How You Might Break the Third Commandment in Church

How You Might Break the Third Commandment in Church

“You shall not take the name of the LORD your God in vain, for the LORD will not hold him guiltless who takes his name in vain.” –Exodus 20:7

I’m ashamed to say that I broke this one in church the other day. You might be surprised by that. Why in the world would a preacher of the gospel be guilty of dropping one of the big “no-no” curse words? But that’s not how I broke it. I didn’t use God’s name in a string of expletives. I used it in a worship song.

Here is how I broke it. And have broke this commandment countless times. I was singing a song and mouthing words which extolled the greatness of God whilst thinking about whether or not our family would eat at the new Mexican restaurant or go with the quick and cheap McDonald’s run.

Bless the Lord, o my soul…(a fajita sure does sound good)….worship His holy name….(but can our budget fit in eating out?)….Sing like never before…(ugh, not McDonald’s again)…O my soul…(maybe if we ordered off the lunch menu)…I’ll worship Your holy name…(Yep, Mexican it is).

Then I’m drawn back into the song and raise my hands a little. Me. A commandment-breaking worshipper who just said the Lord’s name in vain while singing praises to Him. If we think this is only about not saying certain words then we’ll miss the real meaning of the third commandment. I really appreciate John Piper’s summary definition:

So it doesn’t just refer to a certain tone of voice or a certain use of the word. It’s dealing with God and speaking of God in a way that empties him of his significance.

When I’m singing about the greatness of God’s mercy and I’m thinking about fajitas, I’m using His name as just a flippant thing. And that is dangerous. It’s dangerous for us to get this comfortable with God, because it causes us to think we’ve got a grasp of Him. A heart that can think of fajitas while singing about God isn’t actually singing about God. And yet I’ll check off my “worshipped God today” box. Seasons upon seasons of this will dull our faith. Peter Krol says it well in reference to the Bible:

Beware the deceptive wiles of familiarity—that sweet but double-edged virtue that makes you feel at home in the word of God. Familiarity of the tender variety persists in reminding you of the gospel and deepening your communion with Christ. But if you’re not careful, cold-hearted familiarity will betray you with kisses, poison your wineglass and watch impassively while your life slips steadily away. You might not even realize it’s happening.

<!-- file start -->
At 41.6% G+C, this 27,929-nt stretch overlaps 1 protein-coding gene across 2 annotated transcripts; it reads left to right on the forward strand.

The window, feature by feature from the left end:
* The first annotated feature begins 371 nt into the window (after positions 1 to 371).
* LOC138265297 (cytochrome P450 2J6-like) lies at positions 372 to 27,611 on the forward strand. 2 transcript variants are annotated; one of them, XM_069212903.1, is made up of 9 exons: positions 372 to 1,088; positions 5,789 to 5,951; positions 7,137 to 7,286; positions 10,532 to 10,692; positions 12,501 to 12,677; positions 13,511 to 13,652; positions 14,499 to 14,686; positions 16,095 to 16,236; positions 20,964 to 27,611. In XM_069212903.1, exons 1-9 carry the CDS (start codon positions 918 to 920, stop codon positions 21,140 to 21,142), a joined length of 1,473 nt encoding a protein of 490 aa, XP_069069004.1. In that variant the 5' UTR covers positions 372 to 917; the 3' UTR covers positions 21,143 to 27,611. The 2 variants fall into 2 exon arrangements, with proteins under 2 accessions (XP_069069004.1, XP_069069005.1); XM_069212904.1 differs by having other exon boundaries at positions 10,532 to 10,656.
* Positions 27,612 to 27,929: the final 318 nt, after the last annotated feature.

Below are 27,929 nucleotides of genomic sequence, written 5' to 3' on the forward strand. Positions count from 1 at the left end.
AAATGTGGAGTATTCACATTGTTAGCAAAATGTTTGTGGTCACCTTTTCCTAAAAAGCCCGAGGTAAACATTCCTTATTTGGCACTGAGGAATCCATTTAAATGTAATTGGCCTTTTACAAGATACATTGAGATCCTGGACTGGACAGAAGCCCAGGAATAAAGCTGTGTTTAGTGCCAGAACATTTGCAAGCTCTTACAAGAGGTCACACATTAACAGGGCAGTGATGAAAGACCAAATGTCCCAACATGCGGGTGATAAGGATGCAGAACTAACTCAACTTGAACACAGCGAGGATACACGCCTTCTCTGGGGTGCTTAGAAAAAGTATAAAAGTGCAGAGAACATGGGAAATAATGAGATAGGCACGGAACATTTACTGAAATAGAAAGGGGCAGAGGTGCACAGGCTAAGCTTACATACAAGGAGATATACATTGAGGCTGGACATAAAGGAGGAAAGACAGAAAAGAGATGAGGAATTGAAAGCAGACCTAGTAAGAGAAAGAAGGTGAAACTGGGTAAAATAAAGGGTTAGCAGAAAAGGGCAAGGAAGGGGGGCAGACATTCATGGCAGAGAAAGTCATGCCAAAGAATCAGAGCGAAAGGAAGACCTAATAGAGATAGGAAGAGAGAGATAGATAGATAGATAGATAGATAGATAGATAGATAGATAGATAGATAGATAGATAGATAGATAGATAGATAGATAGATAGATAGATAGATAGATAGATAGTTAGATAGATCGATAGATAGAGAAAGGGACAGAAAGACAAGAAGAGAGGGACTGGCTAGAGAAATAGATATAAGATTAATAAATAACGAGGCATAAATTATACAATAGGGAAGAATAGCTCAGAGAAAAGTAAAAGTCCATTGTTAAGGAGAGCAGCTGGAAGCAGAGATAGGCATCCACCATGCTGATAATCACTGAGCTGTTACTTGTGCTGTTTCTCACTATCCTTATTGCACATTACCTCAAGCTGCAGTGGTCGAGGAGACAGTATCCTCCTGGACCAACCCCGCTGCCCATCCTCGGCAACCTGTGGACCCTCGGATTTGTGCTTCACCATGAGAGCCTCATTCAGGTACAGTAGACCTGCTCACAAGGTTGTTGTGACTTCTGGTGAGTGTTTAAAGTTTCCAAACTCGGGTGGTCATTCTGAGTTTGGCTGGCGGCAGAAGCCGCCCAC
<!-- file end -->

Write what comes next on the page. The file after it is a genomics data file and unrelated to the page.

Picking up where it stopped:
Unexamined familiarity will prevent you from looking at the Book. Because such familiarity crowds out curiosity, it imperceptibly stiffens necks, hardens hearts, and deafens ears. Familiarity may lead us to assume things that are not in the text, and it may blind us to things that are.

Thankfully, God’s mercy extends to us law-breakers. He consistently rescues us out of cold familiarity and brings us back into true worship. Being aware of our propensity to have wandering minds and hearts will help us as we engage in worshipping God through song. And when we do catch ourselves thinking about fajitas and becoming commandment breakers, we use this to rebuke our hearts and draw us back to the sufficiency of Christ. This is where worship will deepen and gradually distraction will fade.

This article originally appeared here.

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Mike Leake
Mike Leake serves as an associate pastor at the First Baptist Church of Jasper, Indiana, and is pursuing a Master of Divinity at The Southern Baptist Theological Seminary. He and his wife, Nikki, have two young children. Mike’s writing home is mikeleake.net. Mike is also the author of Torn to Heal:God's Good Purpose in Suffering.

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